The International Monetary Fund (IMF) said Tuesday that it would consider extending the terms on existing Greek loans to give Athens more time to avoid default through restructuring. But earlier warnings by rating agencies that such a move might constitute default anyway continued to reverberate.
Reuters reported that the IMF is considering allowing Greece to take more time to repay its international loans, so that restructuring could be avoided. The effects of a restructuring would cause tumult throughout the euro zone, according to Bob Traa, the IMF's senior representative in Greece, who was quoted in the report. Such a move might not be accepted by ratings services, and instead could be classified as a default if they believe that bondholders feel coerced into granting more time to the beleaguered country to extricate itself from staggering debt.
European Union (EU) officials are floating the idea of a Vienna Initiative-style voluntary rollover. In that initiative, in 2009, credit lines to Eastern European subsidiary banks in Romania, Serbia, Latvia and Estonia were held open by parent banks who agreed to the arrangement.
However, Fitch Ratings and Moody's Investors Service both said that if bondholders participated in a similar arrangement with Greece because they feared the consequences, not because they were truly willing, the arrangement would nonetheless be classified as a default. Such a classification could send markets tumbling and cause other weak euro zone countries to be further downgraded; these effects would defeat the purpose of allowing Greece to roll over its debt.
David Riley, Fitch's managing director of sovereign and international public finance, said in the report, "In the case of Greece sovereign bonds, it is difficult to know how a Vienna II initiative could work which was genuinely voluntary and were to generate a significant participation. If they agreed to a rollover on existing terms, given that clearly the market would demand different terms for any new lending, that would be problematic in terms of being considered genuinely voluntary and not a distressed debt exchange."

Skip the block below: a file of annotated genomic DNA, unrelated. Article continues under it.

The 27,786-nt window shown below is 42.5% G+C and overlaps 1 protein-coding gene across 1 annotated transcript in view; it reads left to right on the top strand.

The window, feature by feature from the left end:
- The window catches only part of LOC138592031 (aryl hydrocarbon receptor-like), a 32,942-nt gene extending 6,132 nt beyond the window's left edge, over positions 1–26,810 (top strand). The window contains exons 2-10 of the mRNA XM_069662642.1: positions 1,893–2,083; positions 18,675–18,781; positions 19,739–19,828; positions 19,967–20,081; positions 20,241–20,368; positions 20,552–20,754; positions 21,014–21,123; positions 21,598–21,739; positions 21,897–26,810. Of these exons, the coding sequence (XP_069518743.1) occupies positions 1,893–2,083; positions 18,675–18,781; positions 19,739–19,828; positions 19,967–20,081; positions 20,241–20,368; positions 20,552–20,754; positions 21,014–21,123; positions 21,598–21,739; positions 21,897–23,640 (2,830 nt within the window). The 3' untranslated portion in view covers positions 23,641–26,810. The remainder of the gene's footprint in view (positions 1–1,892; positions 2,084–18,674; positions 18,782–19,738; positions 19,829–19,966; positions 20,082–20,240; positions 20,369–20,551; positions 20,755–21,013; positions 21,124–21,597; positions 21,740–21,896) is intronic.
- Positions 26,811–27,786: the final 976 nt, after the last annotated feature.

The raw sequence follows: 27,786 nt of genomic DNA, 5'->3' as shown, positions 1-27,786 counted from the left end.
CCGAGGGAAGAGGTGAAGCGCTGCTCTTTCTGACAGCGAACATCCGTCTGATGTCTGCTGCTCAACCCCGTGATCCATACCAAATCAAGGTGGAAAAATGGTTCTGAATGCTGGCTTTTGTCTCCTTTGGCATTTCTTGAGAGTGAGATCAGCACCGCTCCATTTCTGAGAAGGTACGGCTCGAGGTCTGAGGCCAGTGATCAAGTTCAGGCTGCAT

Moody's concurred with this assessment, saying in a statement, "Vienna-style initiatives purport to be genuinely voluntary. Moody's would seek to assess, both before and after the event, whether that was in fact so. If we concluded that there was an element of compulsion, we would very likely class this as a default." The rater added, "Compulsion would be defined very broadly to include circumstances where the lenders believed that absent a continuation of lending or extension of maturities, default would have occurred."
In a report it issued Friday, Standard & Poor's said, "In situations where investors consider a default to be possible and where the rating has fallen, it becomes more difficult to conclude that investors are exchanging securities voluntarily. For example, while an exchange offer for longer-dated bonds may appear to be 'voluntary,' we may conclude that investors have been pressured into accepting because they fear more-adverse consequences were they to decline the exchange offer."